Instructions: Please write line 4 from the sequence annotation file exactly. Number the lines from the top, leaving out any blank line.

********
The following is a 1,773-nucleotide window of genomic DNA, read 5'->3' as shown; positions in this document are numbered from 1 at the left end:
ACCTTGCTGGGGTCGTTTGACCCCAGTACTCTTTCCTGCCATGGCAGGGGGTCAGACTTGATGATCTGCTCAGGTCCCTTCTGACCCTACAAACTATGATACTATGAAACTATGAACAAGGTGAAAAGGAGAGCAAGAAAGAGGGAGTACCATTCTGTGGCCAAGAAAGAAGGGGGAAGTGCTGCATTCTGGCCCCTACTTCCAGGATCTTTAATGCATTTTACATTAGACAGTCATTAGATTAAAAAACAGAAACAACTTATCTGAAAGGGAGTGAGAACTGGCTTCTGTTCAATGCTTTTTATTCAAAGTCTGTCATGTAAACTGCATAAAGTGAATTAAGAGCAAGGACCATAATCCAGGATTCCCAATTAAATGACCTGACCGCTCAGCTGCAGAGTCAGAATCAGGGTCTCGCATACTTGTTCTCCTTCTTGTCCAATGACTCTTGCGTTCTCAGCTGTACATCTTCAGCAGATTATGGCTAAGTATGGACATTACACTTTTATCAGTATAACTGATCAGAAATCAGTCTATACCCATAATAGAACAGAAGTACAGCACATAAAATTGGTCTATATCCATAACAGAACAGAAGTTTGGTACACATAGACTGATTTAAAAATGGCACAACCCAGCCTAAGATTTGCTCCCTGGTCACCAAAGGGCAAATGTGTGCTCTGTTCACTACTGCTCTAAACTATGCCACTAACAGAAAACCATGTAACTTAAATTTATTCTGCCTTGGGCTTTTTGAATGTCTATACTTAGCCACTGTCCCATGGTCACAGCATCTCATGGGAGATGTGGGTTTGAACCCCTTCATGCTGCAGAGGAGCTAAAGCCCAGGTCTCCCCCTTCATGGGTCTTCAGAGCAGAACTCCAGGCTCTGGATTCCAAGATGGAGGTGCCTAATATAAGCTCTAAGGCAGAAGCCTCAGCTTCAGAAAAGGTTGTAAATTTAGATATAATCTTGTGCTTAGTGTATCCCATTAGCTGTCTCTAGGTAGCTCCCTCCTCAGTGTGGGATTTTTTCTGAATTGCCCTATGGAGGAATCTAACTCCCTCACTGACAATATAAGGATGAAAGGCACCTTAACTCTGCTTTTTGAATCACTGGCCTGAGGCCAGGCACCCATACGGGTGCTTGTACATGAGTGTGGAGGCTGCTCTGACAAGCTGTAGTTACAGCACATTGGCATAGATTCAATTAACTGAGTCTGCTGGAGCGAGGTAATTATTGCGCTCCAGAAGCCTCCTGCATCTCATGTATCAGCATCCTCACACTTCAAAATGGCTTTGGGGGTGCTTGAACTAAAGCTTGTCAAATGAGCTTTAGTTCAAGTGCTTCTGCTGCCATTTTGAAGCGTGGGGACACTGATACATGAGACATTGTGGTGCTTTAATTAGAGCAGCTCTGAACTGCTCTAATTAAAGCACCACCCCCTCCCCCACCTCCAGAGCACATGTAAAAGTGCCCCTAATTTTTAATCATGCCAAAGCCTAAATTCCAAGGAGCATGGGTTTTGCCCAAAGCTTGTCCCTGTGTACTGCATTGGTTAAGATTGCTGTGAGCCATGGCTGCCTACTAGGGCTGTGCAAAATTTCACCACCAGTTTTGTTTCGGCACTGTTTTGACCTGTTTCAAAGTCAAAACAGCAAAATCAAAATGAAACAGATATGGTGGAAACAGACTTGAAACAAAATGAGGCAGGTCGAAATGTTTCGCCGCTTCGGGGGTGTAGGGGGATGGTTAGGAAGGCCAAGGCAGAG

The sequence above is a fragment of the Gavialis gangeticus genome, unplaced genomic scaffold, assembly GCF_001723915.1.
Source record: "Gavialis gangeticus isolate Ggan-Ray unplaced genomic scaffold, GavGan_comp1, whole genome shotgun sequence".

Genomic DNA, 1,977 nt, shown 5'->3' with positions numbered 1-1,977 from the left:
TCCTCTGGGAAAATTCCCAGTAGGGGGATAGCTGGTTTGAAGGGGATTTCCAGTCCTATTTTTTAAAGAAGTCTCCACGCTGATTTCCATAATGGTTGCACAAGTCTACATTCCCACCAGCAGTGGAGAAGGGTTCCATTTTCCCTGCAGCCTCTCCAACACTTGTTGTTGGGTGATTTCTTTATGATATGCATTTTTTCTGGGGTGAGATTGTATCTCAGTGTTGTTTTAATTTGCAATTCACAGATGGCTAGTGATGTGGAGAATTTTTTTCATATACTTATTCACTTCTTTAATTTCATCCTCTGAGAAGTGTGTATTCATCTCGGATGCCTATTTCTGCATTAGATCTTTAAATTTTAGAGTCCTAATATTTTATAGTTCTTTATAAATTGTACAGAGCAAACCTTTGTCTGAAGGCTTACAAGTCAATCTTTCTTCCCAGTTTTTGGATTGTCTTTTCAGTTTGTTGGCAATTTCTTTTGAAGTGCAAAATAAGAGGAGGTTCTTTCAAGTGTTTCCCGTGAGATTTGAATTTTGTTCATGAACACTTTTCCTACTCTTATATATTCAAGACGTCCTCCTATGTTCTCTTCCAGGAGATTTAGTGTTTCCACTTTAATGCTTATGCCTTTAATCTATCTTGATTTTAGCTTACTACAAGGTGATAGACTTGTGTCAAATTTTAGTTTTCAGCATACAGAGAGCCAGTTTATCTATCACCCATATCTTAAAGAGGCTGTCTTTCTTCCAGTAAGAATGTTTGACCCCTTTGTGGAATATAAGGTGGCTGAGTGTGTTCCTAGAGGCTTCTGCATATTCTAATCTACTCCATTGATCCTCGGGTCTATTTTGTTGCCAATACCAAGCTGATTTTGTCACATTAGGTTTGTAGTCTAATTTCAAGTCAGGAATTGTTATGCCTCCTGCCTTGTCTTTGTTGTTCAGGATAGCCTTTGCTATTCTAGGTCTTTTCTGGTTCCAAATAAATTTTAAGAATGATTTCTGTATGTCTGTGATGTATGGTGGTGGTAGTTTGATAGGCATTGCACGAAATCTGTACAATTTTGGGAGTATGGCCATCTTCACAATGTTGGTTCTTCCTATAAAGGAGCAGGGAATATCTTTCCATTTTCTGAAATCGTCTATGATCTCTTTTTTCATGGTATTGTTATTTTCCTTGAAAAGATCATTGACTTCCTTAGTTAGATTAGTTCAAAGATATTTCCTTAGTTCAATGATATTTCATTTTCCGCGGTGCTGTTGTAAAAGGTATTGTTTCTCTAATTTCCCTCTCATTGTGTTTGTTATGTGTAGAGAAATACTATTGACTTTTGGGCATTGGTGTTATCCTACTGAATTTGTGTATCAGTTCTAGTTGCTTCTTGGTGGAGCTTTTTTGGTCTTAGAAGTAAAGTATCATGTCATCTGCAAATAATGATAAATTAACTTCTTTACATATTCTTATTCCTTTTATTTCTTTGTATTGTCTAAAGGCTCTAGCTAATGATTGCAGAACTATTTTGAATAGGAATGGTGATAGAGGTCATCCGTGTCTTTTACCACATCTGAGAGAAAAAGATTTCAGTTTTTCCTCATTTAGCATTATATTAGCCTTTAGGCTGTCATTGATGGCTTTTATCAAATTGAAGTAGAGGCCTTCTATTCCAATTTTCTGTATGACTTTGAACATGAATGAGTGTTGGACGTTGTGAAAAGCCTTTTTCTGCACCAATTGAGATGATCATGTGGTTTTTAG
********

Source record: "Gavialis gangeticus isolate Ggan-Ray unplaced genomic scaffold, GavGan_comp1, whole genome shotgun sequence".